Lithuanian Defence Ministry Asks Citizens To 'Not Buy New Chinese Phones'

Xiaomi 11T Pro AH HR Display1

The Lithuanian Defence Ministry has asked its citizens to stop buying phones produced by Chinese companies over allegations of censorship. The ministry pointed out Xiaomi’s Mi 10T 5G in particular, claiming that the phone had built-in censorship features.

This is based on a report by the National Cyber Security Centre (via) of the Lithuanian Defence Ministry. The cyber security agency reportedly tested phones from multiple manufacturers and detected censorship capabilities on the Mi 10T 5G.

The report went on to state that around 449 terms were censored. This includes terms like ‘Free Tibet’, ‘Long live Taiwan independence,’ or ‘democracy movement,’ and several others. Some of Xiaomi’s apps, including the native browser, can reportedly track the usage of these terms.


Officials said the censorship feature was off for customers in the EU

Lithuania’s Vice Minister of National Defence, Margiris Abukevičius said, “Our recommendation is to not buy new Chinese phones, and to get rid of those already purchased as fast as reasonably possible.”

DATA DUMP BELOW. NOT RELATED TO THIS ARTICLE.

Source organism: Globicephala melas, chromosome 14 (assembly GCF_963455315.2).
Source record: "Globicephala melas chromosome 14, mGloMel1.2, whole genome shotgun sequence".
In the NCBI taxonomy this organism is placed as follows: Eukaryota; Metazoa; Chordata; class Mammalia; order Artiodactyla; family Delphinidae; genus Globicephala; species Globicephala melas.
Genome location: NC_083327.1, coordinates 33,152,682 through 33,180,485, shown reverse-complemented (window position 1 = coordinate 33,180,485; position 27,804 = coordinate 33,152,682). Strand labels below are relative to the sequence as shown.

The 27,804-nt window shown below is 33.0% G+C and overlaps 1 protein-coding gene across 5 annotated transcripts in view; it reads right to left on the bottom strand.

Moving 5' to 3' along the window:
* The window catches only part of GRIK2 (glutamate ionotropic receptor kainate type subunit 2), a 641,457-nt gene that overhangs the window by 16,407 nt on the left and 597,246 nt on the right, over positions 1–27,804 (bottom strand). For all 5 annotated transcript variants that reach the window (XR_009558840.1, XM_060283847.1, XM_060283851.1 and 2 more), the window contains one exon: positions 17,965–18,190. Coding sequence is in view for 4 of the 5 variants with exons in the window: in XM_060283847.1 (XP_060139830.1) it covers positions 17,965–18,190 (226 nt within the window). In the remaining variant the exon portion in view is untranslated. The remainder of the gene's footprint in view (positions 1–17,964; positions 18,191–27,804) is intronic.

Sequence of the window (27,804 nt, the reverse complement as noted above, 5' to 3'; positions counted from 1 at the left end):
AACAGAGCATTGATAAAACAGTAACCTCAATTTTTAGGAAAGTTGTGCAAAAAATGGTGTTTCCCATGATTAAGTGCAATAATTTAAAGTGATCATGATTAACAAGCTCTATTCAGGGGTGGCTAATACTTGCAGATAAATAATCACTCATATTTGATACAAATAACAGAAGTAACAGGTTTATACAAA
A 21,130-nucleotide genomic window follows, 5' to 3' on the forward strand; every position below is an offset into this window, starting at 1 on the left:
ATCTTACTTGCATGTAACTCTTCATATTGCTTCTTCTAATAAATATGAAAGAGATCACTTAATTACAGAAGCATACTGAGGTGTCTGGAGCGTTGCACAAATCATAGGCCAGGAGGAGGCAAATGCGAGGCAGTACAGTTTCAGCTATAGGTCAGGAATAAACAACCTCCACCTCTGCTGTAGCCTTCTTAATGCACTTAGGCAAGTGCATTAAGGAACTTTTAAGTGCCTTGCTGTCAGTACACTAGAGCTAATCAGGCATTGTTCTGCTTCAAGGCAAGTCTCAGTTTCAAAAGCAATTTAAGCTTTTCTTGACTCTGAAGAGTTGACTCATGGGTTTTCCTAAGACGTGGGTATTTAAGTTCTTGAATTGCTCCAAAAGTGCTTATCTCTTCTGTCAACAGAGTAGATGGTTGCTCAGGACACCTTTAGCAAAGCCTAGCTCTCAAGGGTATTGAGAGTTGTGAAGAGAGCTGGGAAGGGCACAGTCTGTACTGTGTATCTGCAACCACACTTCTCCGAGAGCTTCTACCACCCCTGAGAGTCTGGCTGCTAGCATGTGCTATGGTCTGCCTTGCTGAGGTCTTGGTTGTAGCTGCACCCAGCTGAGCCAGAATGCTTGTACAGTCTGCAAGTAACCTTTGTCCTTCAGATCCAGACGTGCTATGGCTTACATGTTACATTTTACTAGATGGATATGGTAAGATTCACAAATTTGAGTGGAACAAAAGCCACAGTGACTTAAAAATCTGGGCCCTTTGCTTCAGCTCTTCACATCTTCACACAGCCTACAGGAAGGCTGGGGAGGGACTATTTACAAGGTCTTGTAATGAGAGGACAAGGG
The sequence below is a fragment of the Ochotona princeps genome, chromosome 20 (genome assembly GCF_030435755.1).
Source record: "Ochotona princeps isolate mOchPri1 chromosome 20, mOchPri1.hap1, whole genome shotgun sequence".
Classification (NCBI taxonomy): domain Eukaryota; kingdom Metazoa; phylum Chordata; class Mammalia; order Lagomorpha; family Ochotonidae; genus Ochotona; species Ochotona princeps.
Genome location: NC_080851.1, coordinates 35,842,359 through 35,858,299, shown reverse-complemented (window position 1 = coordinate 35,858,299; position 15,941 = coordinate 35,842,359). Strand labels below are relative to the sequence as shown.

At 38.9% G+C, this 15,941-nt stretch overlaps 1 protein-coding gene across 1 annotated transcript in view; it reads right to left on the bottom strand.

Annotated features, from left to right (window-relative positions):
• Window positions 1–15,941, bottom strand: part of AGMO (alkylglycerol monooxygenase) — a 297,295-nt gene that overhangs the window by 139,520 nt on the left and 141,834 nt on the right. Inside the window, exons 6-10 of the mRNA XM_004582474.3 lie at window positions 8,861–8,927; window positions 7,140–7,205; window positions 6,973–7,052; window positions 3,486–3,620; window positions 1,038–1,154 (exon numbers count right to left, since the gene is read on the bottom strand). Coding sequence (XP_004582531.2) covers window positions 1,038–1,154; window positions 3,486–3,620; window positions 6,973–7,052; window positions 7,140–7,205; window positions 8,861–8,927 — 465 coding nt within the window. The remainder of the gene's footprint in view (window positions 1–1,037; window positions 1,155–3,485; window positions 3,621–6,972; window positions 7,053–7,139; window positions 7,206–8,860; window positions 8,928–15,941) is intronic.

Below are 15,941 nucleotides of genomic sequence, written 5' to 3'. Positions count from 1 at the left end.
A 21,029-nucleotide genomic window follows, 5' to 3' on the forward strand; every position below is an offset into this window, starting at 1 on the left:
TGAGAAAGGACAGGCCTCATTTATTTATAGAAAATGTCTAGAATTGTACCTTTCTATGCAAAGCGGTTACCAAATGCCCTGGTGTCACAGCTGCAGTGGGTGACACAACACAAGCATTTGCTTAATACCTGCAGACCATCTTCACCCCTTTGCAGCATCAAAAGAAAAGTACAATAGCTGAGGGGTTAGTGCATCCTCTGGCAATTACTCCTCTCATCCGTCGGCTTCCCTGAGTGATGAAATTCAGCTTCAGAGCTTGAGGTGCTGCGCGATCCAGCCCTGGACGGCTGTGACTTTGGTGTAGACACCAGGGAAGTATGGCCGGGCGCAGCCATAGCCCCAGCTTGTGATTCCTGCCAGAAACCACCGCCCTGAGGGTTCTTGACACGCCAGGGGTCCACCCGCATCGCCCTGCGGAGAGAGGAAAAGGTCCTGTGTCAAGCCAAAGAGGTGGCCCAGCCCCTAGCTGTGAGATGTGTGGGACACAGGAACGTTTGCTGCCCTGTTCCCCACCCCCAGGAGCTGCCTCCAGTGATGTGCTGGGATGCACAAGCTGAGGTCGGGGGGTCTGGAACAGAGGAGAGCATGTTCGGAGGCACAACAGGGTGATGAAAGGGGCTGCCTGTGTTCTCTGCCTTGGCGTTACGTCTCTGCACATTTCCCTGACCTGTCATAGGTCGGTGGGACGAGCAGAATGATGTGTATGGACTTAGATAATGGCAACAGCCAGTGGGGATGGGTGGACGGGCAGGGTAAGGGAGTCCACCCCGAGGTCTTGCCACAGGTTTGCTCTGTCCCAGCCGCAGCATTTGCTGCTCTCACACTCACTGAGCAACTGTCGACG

Officials said that the feature was off by default for customers in the European Union. But they said that Xiaomi had the capability to switch it back on remotely. The report also claims that Xiaomi sent encrypted phone usage data to a server in Singapore.

The agency reportedly detected a security flaw in Huawei’s P40 5G smartphone. Meanwhile, officials couldn’t detect any such issues with OnePlus devices.


“This is important not only to Lithuania but to all countries which use Xiaomi equipment,” the report warned.

Xiaomi rejected the claims of the Lithuanian security agency, saying that it doesn’t engage in censorship. “Xiaomi has never and will never restrict or block any personal behaviors of our smartphone users, such as searching, calling, web browsing or the use of third-party communication software,” the company said in a statement.

Responding to the allegations of sending encrypted phone data to a server in Singapore, Xiaomi said that it “complies with the European Union’s General Data Protection Regulation.”


This episode is unlikely to mend the relationship between Lithuania and China. Taiwan’s recent decision to rename its Lithuanian mission as the ‘​​Taiwanese Representative Office’ enraged China.

China eventually asked Lithuania to recall its ambassador in Beijing while saying that it would do the same with its ambassador in Vilnius. Xiaomi is one of the top 3 smartphone producers in the world, so this news could have a serious impact on its brand image across Europe.